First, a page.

Ah Quin (1848-1914) was an exceptional figure during the early days of Chinese immigration to the U.S. He kept a journal and as a result left behind a wealth of firsthand accounts about life during that time. Born in Guangdong, Ah Quin received an English mission education in Canton before being sent to California by his family in 1868. He worked a variety of odd jobs including houseboy and cook across San Francisco, Santa Barbara, and Alaska, continuing his religious studies and learning merchandizing along the way. In Alaska, Ah Quin cut off his queue, marking his commitment to making America his home.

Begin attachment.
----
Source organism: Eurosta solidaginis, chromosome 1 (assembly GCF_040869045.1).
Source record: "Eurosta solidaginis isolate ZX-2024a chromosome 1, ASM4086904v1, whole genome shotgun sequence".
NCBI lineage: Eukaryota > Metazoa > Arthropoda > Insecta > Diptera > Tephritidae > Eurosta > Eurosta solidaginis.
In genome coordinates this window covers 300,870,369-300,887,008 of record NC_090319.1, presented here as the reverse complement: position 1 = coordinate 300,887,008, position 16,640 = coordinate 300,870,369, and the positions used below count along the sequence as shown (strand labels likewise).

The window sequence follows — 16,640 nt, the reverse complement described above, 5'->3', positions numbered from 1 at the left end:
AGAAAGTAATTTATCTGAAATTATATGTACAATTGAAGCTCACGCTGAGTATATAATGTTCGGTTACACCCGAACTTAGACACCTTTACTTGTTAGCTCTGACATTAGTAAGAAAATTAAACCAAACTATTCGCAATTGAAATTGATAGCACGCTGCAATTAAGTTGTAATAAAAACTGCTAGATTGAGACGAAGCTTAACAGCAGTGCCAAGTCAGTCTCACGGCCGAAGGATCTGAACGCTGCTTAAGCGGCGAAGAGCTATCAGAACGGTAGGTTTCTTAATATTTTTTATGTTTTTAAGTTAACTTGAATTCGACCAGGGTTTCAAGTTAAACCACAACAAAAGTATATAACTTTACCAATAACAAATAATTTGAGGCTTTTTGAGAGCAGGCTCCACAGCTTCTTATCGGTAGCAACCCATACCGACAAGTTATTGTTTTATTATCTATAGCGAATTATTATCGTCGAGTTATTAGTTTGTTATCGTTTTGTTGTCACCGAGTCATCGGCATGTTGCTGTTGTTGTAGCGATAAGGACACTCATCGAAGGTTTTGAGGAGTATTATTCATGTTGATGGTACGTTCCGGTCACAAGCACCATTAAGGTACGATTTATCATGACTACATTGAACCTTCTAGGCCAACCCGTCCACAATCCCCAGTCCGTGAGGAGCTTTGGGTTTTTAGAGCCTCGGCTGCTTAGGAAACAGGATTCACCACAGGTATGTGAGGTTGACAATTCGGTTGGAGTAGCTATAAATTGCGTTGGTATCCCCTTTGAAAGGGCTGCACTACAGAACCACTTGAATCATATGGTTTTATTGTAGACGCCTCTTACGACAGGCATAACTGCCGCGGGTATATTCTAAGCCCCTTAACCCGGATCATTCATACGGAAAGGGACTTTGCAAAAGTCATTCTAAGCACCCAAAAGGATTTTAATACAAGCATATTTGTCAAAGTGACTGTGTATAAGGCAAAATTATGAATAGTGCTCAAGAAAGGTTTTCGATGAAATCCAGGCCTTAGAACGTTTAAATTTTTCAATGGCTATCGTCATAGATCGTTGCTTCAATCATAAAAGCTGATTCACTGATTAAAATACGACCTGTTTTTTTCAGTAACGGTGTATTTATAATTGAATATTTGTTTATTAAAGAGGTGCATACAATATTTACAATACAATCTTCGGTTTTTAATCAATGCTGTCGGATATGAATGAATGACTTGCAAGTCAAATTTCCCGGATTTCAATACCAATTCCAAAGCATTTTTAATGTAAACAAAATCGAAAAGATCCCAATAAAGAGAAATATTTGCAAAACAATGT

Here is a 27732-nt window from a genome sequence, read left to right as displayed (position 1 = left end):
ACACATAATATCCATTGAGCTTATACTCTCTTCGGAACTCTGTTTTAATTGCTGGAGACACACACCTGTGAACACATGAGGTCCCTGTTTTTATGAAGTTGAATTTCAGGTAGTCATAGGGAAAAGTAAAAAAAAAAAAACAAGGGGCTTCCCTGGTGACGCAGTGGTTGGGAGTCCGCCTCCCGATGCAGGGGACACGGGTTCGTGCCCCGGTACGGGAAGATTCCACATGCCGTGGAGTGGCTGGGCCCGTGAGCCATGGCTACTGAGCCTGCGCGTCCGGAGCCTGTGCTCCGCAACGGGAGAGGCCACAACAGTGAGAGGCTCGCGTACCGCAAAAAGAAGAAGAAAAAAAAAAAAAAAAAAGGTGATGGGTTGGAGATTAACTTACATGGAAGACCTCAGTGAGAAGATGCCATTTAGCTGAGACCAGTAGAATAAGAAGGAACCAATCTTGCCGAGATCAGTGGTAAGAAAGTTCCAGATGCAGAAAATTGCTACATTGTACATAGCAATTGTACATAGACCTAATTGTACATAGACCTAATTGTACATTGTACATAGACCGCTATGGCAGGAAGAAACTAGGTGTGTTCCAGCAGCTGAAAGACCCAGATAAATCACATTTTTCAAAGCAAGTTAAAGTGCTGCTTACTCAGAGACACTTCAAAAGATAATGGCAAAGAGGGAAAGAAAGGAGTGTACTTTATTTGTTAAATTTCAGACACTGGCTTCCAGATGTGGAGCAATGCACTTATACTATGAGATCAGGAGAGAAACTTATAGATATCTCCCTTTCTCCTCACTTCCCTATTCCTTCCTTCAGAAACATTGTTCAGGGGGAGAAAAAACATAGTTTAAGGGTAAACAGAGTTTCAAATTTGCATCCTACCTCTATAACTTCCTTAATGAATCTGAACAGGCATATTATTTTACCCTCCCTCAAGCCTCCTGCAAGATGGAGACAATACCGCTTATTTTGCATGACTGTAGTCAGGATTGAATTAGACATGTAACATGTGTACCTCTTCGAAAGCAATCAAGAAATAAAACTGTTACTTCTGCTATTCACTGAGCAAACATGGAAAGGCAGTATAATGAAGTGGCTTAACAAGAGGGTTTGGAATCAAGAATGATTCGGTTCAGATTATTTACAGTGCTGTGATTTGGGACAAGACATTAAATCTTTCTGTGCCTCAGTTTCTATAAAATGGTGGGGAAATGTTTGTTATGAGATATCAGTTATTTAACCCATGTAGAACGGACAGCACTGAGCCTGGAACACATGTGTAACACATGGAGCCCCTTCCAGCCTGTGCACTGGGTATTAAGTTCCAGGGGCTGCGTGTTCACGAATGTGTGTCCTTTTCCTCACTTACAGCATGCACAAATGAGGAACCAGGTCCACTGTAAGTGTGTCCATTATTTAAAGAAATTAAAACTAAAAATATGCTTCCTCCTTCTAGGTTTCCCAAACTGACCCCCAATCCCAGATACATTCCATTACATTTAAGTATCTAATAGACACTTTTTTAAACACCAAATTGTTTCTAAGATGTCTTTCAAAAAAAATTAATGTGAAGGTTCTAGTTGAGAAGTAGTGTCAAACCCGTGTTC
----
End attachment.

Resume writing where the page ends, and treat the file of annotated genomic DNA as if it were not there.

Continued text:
Ah Quin’s education and bilingualism opened many doors for him: he worked as a labor broker for the California Southern Railroad in San Diego for five years before branching out into merchandising and real estate. He became a respected leader within the San Diego community, earning him the unofficial title of “Mayor of Chinatown.” Between 1877 and 1910, Ah Quin kept a lengthy diary spanning ten journals in which he described his daily life, largely in English. In addition to these written records, the Quin family has maintained a strong oral history of Ah Quin’s life throughout the generations. Ah Quin’s legacy not only richly portrays the experience of Chinese in America around the turn of the 20th century, but demonstrates the importance of social and personal memory in preserving marginalized histories.